I’m really happy with this illustration I did for the ongoing story project, I am not actually a butterfly.

Click to read the short story that goes with this illustration…

I had the image in my head for awhile before I was able to find the time to make it happen. Maybe that’s why the process seemed to go so smoothly when I finally did it.

illustration process: owl_scan_startestWith my favorite fine-point black Sharpie, I stippled a small group of black “stars”, then did a quick test scan to make sure I could pull it off.

I inverted the artwork to white on black and added some blurred layers to experiment with glow effects. Borking around with degrees of glow (using the Gaussian Blur filter—much better than the simple Blur filter) led to the discovery of a nebula effect: extra pretty!

Many, many more stipples later, the drawing was re-scanned and the densely-starred sky was finalized. Now I needed my owl.

Research took a few days, partly due to the difficulty of finding decent slots of time and partly because research like this reveals new insights (in this case, about things like “how do you know an owl is an owl when all you can see is a shadow?”). Given time to ferment, those insights will mesh with the original plan, and change it.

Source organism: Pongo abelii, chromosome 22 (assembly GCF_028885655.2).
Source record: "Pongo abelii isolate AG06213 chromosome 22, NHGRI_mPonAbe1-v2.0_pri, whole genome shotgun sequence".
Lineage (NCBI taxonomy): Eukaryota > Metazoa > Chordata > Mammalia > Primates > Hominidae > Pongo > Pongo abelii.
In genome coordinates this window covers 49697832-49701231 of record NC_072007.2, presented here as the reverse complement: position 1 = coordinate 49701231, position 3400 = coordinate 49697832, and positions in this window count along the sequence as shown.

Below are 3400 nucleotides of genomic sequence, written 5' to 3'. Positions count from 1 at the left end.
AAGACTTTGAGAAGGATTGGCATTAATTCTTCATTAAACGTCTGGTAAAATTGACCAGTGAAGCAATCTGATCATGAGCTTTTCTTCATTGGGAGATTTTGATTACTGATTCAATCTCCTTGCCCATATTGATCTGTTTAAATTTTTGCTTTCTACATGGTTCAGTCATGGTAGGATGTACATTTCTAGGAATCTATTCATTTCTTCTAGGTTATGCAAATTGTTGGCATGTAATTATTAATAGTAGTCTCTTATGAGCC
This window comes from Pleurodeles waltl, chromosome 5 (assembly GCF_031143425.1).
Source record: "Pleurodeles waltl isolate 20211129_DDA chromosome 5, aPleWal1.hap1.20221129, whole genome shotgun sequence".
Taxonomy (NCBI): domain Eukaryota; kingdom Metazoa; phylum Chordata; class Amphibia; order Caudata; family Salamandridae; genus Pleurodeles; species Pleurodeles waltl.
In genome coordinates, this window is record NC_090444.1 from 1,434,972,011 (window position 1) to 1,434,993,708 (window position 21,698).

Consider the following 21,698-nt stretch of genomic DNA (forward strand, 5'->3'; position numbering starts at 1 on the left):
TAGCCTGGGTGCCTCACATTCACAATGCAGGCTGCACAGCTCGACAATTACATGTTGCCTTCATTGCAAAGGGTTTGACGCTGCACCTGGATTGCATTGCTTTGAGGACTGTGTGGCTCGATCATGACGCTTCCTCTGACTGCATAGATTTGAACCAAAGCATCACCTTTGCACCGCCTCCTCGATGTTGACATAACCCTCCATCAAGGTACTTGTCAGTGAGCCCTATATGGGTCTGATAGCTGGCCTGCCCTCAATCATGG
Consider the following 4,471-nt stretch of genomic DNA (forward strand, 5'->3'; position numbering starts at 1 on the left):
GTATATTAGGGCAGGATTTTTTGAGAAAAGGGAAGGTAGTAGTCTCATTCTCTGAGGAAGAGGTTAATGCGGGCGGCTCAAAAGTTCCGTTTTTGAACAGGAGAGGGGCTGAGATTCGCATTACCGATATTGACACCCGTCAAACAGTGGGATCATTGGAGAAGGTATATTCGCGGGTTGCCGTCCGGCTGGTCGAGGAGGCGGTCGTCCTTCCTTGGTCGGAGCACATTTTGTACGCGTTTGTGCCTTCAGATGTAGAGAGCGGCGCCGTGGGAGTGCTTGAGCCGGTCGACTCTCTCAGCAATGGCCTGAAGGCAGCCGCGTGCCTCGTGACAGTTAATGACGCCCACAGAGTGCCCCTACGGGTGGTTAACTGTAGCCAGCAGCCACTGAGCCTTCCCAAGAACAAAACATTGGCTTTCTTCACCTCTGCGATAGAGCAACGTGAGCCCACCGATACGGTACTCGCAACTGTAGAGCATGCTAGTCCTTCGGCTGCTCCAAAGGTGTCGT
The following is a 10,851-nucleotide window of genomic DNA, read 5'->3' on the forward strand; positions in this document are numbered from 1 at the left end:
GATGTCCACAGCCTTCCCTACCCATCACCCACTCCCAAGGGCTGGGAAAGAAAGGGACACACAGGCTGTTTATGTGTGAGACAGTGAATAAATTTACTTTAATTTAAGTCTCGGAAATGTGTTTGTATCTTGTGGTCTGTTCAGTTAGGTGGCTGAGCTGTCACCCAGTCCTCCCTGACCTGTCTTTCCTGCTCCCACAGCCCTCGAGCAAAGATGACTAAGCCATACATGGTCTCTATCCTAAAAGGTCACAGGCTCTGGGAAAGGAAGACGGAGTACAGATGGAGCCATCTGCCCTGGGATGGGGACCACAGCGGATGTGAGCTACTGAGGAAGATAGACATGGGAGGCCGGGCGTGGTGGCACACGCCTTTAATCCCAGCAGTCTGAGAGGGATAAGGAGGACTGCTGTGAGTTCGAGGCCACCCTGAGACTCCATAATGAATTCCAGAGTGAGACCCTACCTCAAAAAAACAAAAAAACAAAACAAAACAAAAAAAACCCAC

illustration process: owl_scan_owlsketchI added the best references to a research board for this story on Pinterest. One that really struck me was a beautiful shot of a Barred Owl in flight, by Bonnie T. Barry.

Inspired by the photos, and given a few days to take things in, I was ready to try and speak Owl.

The drawing at right was the first try. I’d been prepared to cover many sketchbook pages with drawings of owls. To my surprise, this first one just seemed to nail it. I loved the drawing so much I decided to leave it as is and add the solid fill in Photoshop.

illustration process: owl_wingflash2Once the completely blackened silhouette was positioned over the stars, I added more roughening and blur effects to its contours to harmonize it with the background and give it a little implied motion.

The bright flash behind the owl’s lower wing is an important part of the story. It took a few tries. Even over a week after everything was done and the artwork was posted, I found myself going back to rework it (thank you, internet).

The name of the story this drawing is for is Unshakable. It starts like this:

The night sky over the savannah sparkled with a dense carpet of stars. Across them, a small, black shadow darted furiously, and seemed to trace a blazing path of startling constellations…

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Illustration process: stars-only

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